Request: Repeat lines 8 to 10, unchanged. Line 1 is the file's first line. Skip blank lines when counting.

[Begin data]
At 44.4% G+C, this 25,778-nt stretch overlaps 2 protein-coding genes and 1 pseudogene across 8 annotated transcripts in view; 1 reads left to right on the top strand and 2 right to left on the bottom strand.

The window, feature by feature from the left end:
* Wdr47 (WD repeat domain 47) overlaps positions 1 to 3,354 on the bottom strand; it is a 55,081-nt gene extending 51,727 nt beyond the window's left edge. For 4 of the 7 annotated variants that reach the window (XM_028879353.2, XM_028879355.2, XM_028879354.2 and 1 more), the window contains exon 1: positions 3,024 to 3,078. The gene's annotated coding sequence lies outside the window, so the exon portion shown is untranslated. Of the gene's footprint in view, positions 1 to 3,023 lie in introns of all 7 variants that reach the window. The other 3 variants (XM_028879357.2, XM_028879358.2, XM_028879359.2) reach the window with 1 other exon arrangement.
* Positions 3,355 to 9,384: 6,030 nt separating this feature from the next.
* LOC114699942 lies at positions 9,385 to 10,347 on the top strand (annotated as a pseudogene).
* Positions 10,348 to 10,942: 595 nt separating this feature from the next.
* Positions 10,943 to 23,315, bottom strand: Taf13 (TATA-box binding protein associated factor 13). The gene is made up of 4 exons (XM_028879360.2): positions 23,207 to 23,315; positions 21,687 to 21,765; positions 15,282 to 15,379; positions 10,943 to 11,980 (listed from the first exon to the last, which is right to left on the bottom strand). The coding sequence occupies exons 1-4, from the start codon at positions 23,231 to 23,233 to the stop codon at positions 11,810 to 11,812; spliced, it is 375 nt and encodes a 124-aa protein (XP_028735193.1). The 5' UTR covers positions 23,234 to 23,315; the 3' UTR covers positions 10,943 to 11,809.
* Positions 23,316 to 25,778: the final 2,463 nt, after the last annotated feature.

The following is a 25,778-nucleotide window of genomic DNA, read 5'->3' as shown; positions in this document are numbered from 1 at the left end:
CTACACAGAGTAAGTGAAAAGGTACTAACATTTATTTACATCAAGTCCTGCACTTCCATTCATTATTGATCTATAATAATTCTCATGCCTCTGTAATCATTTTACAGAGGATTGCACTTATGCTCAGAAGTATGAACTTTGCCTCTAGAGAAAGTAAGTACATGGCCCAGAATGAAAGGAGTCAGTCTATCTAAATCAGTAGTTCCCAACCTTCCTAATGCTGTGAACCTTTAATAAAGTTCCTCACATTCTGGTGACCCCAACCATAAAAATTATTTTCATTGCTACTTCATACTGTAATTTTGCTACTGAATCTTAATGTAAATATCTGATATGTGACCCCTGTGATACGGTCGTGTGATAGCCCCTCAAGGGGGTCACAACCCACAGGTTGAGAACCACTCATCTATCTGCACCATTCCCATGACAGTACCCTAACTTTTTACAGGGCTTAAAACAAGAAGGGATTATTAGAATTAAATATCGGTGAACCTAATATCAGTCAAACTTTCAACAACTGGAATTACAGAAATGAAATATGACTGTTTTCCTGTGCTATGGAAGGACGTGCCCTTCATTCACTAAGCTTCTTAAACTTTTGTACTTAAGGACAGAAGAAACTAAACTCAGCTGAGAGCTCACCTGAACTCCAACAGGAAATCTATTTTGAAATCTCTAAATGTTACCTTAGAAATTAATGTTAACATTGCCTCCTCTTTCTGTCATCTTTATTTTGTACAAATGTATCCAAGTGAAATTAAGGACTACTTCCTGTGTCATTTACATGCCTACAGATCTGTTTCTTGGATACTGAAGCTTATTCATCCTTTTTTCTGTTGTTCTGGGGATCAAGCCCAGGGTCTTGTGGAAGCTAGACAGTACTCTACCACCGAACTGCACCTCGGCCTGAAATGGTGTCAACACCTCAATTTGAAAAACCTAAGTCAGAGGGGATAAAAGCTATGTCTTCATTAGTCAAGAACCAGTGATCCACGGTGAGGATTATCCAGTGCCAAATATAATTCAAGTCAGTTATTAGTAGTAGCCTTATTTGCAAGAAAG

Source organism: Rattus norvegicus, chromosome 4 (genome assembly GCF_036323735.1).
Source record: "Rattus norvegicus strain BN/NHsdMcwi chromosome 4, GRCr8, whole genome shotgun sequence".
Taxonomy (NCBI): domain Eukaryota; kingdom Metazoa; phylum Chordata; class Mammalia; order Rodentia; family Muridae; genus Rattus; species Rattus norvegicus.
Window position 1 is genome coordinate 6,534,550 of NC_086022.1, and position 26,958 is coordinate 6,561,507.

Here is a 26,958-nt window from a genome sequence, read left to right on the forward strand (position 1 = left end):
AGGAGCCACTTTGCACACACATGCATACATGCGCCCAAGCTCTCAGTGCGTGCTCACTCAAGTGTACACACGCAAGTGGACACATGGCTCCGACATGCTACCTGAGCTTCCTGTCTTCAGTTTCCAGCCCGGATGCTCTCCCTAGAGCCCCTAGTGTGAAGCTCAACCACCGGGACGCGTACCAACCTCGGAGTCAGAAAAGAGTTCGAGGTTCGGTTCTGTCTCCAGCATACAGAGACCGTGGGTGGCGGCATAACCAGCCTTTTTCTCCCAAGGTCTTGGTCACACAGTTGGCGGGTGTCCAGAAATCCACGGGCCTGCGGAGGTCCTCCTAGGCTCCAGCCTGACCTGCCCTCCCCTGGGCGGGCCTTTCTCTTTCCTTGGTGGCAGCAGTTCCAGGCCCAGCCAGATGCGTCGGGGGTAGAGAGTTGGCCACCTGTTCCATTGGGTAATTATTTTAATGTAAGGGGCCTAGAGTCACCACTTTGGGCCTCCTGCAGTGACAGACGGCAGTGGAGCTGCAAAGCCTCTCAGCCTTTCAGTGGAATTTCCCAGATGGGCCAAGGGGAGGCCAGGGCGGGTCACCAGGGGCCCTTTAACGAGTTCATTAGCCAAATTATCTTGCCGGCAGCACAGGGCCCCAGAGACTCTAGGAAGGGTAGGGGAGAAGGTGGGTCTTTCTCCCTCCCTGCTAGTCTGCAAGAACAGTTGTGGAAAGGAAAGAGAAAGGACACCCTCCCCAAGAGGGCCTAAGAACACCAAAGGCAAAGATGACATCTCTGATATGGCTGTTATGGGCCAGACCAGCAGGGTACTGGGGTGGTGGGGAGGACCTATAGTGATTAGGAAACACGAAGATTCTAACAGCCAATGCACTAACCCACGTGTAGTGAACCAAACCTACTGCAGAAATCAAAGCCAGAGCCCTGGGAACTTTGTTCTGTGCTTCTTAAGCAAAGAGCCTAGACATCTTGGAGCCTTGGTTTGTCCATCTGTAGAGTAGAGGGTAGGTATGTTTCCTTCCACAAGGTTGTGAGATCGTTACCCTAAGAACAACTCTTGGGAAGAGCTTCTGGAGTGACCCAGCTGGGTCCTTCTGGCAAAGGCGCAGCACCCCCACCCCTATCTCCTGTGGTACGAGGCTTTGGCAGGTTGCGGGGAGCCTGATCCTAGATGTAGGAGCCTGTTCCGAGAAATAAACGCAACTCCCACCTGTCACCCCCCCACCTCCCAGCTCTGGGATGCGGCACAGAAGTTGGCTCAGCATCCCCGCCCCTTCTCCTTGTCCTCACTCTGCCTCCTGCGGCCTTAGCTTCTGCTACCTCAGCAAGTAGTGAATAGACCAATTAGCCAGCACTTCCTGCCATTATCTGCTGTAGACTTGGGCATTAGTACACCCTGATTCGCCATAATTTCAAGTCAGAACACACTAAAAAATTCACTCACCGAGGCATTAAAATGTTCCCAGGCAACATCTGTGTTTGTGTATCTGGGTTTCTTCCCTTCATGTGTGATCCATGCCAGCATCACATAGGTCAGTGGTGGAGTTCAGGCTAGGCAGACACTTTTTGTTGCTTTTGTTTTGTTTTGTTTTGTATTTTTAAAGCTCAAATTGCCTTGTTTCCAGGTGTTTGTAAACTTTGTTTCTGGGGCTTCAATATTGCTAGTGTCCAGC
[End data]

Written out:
* Positions 23,316 to 25,778: the final 2,463 nt, after the last annotated feature.

The following is a 25,778-nucleotide window of genomic DNA, read 5'->3' as shown; positions in this document are numbered from 1 at the left end:
CTACACAGAGTAAGTGAAAAGGTACTAACATTTATTTACATCAAGTCCTGCACTTCCATTCATTATTGATCTATAATAATTCTCATGCCTCTGTAATCATTTTACAGAGGATTGCACTTATGCTCAGAAGTATGAACTTTGCCTCTAGAGAAAGTAAGTACATGGCCCAGAATGAAAGGAGTCAGTCTATCTAAATCAGTAGTTCCCAACCTTCCTAATGCTGTGAACCTTTAATAAAGTTCCTCACATTCTGGTGACCCCAACCATAAAAATTATTTTCATTGCTACTTCATACTGTAATTTTGCTACTGAATCTTAATGTAAATATCTGATATGTGACCCCTGTGATACGGTCGTGTGATAGCCCCTCAAGGGGGTCACAACCCACAGGTTGAGAACCACTCATCTATCTGCACCATTCCCATGACAGTACCCTAACTTTTTACAGGGCTTAAAACAAGAAGGGATTATTAGAATTAAATATCGGTGAACCTAATATCAGTCAAACTTTCAACAACTGGAATTACAGAAATGAAATATGACTGTTTTCCTGTGCTATGGAAGGACGTGCCCTTCATTCACTAAGCTTCTTAAACTTTTGTACTTAAGGACAGAAGAAACTAAACTCAGCTGAGAGCTCACCTGAACTCCAACAGGAAATCTATTTTGAAATCTCTAAATGTTACCTTAGAAATTAATGTTAACATTGCCTCCTCTTTCTGTCATCTTTATTTTGTACAAATGTATCCAAGTGAAATTAAGGACTACTTCCTGTGTCATTTACATGCCTACAGATCTGTTTCTTGGATACTGAAGCTTATTCATCCTTTTTTCTGTTGTTCTGGGGATCAAGCCCAGGGTCTTGTGGAAGCTAGACAGTACTCTACCACCGAACTGCACCTCGGCCTGAAATGGTGTCAACACCTCAATTTGAAAAACCTAAGTCAGAGGGGATAAAAGCTATGTCTTCATTAGTCAAGAACCAGTGATCCACGGTGAGGATTATCCAGTGCCAAATATAATTCAAGTCAGTTATTAGTAGTAGCCTTATTTGCAAGAAAG